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Dollhouse: Many Unhappy Returns

Poor Topher. He may be the sick genius who has made this whole body-enslaving Dollhouse thingamajig possible, and though he is clearly a wisecracking stand-in for Joss Whedon himself, he’s looking like the fall guy here. In various episodes, women have suggested to his face that he is a bad man: the show's very own Dr. Horrible. The Dollhouse manager, Adele, even tells him that he has less of a moral compass than anyone else on the staff, including her.

But that's all about to change. Because somehow, between now and whenever Fox decides to pull the plug on this doomed series, we need to get from here to the chilling, apocalyptic scenario of the "Epitaph One" episode: A world where nearly everyone is a Doll, and the former employees and inhabitants of the Dollhouse are in open revolt against their wealthy masters. And this week's episode — written by Jed Whedon and Maurissa Tancharoen, who also wrote “Epitaph One” and co-created Dr. Horrible with Joss — moves the plot forward by addressing head-on the awkward and awful core of the show: rape, human trafficking, and the question of complicity.

To get the ball rolling in the right direction, we are treated to two awakenings: Topher's and Sierra's. Topher's blurred, seemingly bloody face is the first thing we see. "I was just trying to help her," he utters, clearly distressed. Via flashbacks (some of which we glimpsed in an episode last season), we get Sierra's backstory. A year ago, she was Priya, an Australian artist selling jewelry on Venice Beach. A rich, creepy-looking doctor named Nolan Kinnard, besotted with Priya, commissions her to do a painting for him; next thing we know, she's having a glamorous gallery opening, surrounded by familiar faces like Victor and Echo. That's right: It's an elaborate pick-up trick designed — with the help of the Dollhouse — to send Priya into Nolan's arms.

"Why don't you just let us build the perfect woman?" asks Nolan's rich, creepy-looking friend (played by Keith Carradine), a Rossum Corporation insider. Nolan insists that he wants the real Priya, not a robot — until the real Priya flatly rejects him in one of those cheesy, clichéd scenes Dollhouse sometimes reverts to, as if they meant to get back to that script page and fill in the flavor, but never had time. What is a psychotic, Nobel prize winning neuroscientist to do when spurned? He messes with Priya's brain chemistry and then has her institutionalized.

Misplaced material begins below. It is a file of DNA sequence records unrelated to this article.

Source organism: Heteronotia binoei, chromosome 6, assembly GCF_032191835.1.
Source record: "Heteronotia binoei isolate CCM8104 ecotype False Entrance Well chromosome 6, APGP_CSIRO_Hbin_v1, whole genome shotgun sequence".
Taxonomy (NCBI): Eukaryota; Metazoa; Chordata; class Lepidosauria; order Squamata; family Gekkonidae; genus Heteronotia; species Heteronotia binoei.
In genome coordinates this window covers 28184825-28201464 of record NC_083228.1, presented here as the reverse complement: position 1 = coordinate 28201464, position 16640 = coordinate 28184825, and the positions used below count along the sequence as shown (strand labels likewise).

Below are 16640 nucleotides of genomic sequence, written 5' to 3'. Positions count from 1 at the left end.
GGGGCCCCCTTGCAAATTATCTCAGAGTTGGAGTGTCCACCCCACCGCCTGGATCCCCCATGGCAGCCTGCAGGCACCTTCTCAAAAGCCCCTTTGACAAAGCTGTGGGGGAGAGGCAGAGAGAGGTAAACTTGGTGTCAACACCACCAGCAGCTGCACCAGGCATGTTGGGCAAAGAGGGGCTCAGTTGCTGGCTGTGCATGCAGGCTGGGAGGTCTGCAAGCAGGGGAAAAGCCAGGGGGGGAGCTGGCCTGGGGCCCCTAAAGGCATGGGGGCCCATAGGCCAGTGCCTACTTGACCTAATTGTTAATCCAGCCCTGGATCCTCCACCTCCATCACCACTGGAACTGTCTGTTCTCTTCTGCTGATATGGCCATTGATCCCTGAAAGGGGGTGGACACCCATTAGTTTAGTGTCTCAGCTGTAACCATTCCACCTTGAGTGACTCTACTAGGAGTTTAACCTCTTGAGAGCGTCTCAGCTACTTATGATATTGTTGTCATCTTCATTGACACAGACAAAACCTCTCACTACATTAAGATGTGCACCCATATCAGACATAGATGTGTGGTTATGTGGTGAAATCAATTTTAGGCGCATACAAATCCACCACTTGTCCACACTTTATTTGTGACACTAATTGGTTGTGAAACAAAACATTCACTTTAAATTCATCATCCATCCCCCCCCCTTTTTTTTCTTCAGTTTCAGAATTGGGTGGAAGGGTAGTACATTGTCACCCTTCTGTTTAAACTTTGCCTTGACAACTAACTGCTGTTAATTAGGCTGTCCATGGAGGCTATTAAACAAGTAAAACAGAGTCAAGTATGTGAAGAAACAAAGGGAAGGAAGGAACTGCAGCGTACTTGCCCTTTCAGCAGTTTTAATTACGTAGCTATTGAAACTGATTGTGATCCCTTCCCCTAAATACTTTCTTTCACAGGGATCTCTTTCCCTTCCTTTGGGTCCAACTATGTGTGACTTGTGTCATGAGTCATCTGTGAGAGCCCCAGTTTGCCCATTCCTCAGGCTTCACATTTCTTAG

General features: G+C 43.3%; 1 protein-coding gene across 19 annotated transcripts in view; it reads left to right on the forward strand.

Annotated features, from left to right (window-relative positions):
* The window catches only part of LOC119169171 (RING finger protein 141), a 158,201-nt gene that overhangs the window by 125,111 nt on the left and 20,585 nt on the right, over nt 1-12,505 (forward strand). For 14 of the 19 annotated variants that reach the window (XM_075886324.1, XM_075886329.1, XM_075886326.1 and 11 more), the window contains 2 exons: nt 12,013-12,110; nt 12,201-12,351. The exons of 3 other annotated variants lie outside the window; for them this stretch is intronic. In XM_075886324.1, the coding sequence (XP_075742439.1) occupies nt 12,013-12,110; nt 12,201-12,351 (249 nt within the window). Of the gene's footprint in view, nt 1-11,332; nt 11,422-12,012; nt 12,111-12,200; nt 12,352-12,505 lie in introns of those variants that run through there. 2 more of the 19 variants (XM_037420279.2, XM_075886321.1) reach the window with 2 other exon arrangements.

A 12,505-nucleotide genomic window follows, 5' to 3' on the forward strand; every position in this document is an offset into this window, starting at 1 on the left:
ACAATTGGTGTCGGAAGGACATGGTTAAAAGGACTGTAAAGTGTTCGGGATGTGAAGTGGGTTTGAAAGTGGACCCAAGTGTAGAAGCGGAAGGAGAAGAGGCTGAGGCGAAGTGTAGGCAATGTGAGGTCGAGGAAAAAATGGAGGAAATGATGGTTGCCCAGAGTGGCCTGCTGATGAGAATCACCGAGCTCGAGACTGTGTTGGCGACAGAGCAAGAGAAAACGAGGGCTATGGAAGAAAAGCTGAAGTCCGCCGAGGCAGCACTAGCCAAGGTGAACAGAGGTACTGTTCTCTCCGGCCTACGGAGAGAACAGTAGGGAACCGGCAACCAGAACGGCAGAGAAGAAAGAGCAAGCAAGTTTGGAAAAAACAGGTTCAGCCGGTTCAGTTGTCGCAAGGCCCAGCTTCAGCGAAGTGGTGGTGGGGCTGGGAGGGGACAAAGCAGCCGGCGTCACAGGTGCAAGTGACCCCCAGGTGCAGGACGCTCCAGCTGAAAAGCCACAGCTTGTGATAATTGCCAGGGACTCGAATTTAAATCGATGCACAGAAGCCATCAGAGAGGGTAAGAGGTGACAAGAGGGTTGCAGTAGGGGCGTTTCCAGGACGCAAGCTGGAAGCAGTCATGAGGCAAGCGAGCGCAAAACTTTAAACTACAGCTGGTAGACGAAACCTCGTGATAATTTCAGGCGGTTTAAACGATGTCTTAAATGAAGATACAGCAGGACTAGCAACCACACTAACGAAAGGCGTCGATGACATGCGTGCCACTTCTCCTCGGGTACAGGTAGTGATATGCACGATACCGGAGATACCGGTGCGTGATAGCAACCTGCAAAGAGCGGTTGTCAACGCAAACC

So when Priya is brought to the Dollhouse, Topher and Adele think they are helping a paranoid schizophrenic to escape from the prison of her addled mind — by trapping her in the prison of other people's sexual fantasies. Nolan is, of course, her most regular client. As Emily Nussbaum points out in her terrific piece over on Surf, nerds using mind control over girls was a recurring theme on Buffy. But here, the resonance gets darker with every week.

Dichen Lachman as Sierra is great in this episode, just as Enver Gjokaj as Victor was in the previous, and it's a huge relief to see less of the show's weakest links: Paul Ballard is completely absent (where is he, anyway?) and Echo is mostly sidelined. But her fleeting appearances in this episode suggest that a very sharp consciousness is increasingly at work in her slamming body. She notices that Sierra paints disturbing pictures and tries to tip off Topher that something's not right. ("You're not looking hard enough. You never do," she scolds). And she encourages the zomboid Victor to "take matters into [his] own hands," whatever that means. Boyd even discovers that Echo is keeping a diary in order to hold onto memories after her brain has been wiped, and seems determined to help her.

One of the series' big questions has always been, how complicit are the Dollhouse employees? And the answer seems to be: sorta. Adele and Topher are both distressed to find out that their good deed — brain-zapping the mentally-ill Sierra — was actually Nolan's revenge. Like the Actives, they are at the beck and call of the power brokers who run Rossum, and we watch Topher and Adele drawing and redrawing their moral boundaries, trying to spot a way out.

While Adele unravels, Topher (in one of Fran Kranz's most nuanced, uncomfortable performances yet) chooses sides and restores Priya's own brain. Back in her own skin, Priya proceeds to slay Nolan in the bloodiest manner possible — oops! — forcing Topher and Boyd to disappear the body. (We love how Boyd came striding in like one of Tony Soprano's crew, bearing a chainsaw and acid.) It also leads to the episode's best bit of banter: "You had a moral dilemma — your first," Boyd somberly tells Topher, like a father to his slightly irresponsible son. "It didn't go well."

Sierra, aroused from her enforced slumber, now voluntarily returns to her childlike Doll state, even asking Topher to delete this ugly chapter from her memory banks. She would rather rent out her body than live with her emotions. Which means that Topher and Boyd alone are trapped with the knowledge of what they've done — presumably the start of Topher's undoing.

Dollhouse has been bumped from Fox's November sweeps schedule, but coming attractions for December 4 suggest that a wacko Summer Glau character is stepping into the fold, and that the nosy senator's wife we called out last time is, in fact, some kind of Doll-bot. But will we find out more about the "all-access pass" Boyd slipped Echo? (Hopefully the key to saving the future doesn't involve a U2 concert.) Will anyone else notice that Echo is a little bit more alert than she should be? And what will Victor do when he finds out that Adele used him as her personal sex toy?

Related: The Fascinating No-Consent Fantasia of Dollhouse and Mad Men [Surf]

Photo: Adam Taylor/Fox